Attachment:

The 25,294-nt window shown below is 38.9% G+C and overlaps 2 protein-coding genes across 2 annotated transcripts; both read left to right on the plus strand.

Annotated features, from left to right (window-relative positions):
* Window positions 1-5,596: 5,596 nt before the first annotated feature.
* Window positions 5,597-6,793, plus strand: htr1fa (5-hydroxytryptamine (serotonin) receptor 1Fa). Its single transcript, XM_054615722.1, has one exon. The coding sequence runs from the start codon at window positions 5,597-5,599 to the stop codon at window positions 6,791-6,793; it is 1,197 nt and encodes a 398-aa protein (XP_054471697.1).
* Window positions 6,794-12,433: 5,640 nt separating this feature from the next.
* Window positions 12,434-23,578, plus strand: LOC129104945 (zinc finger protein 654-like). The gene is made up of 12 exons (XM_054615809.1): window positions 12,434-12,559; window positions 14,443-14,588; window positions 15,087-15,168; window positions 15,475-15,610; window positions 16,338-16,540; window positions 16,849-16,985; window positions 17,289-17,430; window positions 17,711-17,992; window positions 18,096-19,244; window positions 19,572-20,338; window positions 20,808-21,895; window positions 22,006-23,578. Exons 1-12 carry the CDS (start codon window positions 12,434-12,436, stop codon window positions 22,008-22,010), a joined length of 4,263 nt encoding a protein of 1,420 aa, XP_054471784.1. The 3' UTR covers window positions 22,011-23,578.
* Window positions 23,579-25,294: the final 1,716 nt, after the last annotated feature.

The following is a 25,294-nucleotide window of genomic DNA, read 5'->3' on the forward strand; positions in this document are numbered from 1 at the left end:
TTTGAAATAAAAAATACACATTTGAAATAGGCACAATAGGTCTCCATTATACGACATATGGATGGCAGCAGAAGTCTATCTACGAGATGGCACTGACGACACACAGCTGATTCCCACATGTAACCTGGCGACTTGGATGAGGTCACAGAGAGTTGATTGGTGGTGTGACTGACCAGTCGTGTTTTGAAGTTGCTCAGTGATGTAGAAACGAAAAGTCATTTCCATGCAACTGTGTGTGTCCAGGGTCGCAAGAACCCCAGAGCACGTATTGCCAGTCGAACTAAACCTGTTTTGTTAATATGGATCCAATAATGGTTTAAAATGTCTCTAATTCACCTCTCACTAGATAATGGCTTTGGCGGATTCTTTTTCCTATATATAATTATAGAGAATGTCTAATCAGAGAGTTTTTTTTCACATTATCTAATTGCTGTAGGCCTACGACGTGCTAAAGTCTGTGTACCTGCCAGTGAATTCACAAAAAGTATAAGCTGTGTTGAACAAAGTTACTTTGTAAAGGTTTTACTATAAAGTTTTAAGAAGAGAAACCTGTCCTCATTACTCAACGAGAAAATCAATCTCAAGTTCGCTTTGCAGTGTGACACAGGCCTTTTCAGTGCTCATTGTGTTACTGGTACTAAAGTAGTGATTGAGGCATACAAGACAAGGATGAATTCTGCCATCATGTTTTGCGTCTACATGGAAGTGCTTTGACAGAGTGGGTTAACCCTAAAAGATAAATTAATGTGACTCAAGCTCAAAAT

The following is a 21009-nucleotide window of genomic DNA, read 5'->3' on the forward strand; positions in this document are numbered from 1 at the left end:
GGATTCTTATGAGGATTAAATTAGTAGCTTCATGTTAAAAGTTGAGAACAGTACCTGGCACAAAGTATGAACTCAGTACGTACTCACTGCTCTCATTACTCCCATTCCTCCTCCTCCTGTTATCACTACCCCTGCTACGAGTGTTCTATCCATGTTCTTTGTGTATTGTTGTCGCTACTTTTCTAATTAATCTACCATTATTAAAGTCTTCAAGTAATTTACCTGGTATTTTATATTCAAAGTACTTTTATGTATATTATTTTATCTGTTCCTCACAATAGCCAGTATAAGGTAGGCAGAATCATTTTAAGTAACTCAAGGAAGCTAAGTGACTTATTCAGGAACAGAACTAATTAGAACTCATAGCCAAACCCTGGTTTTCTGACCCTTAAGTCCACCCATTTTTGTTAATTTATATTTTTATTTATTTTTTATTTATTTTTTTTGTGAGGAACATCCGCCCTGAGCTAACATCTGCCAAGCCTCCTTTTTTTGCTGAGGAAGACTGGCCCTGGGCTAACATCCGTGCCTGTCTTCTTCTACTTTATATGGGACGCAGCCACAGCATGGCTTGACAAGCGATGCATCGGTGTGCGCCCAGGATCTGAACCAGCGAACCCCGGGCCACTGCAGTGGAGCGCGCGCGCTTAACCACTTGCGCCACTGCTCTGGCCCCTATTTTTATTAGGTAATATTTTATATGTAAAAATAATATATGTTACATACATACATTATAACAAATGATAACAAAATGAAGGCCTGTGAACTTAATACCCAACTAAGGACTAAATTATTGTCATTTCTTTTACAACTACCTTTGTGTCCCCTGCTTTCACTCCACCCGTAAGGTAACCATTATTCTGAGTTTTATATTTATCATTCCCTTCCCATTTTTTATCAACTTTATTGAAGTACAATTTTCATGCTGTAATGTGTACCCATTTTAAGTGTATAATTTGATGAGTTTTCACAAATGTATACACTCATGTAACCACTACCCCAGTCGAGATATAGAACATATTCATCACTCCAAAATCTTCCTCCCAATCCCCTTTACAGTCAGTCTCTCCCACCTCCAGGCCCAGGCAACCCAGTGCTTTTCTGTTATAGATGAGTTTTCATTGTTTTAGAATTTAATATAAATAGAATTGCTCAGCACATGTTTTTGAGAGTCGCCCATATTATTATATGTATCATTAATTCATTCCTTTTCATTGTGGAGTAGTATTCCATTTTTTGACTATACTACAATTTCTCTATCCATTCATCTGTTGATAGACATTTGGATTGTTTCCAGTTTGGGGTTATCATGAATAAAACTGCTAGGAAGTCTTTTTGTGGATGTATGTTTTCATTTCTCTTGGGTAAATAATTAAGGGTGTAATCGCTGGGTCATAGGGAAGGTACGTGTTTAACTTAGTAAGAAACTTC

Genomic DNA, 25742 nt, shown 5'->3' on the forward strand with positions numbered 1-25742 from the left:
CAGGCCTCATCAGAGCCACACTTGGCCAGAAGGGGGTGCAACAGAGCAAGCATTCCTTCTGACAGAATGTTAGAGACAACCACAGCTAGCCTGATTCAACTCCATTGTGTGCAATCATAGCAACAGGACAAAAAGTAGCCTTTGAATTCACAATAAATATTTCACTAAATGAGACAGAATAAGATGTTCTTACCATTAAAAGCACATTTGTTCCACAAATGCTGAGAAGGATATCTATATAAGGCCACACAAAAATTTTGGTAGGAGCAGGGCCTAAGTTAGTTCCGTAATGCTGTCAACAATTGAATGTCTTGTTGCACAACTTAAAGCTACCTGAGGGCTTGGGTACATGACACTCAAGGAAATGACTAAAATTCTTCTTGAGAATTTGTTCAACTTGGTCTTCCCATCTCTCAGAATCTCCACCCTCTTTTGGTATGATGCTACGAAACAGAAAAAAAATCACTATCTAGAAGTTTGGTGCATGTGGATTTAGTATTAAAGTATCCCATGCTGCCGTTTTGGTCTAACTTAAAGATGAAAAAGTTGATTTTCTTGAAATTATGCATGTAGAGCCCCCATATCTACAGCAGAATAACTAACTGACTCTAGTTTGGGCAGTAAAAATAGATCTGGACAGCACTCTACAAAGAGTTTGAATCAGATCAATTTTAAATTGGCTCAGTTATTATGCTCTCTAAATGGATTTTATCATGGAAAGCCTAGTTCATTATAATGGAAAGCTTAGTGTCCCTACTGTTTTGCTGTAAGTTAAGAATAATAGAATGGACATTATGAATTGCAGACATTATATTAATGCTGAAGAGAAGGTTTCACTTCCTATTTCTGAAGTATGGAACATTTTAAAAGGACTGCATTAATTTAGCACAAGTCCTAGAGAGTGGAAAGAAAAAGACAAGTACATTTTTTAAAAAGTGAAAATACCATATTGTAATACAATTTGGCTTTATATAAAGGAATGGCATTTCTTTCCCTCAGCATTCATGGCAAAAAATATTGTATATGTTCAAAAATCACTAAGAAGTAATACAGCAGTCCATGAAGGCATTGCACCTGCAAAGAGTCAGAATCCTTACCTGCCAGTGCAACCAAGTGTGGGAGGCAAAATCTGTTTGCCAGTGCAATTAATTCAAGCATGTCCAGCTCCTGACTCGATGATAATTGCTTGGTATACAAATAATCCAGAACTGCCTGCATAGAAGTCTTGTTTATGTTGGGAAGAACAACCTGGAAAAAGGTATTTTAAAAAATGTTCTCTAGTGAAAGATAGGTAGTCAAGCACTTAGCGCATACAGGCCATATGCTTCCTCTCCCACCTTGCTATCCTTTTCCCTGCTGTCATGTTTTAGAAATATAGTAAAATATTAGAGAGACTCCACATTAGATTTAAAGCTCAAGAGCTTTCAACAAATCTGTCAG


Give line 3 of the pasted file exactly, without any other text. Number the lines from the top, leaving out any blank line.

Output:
* Window positions 1-5,596: 5,596 nt before the first annotated feature.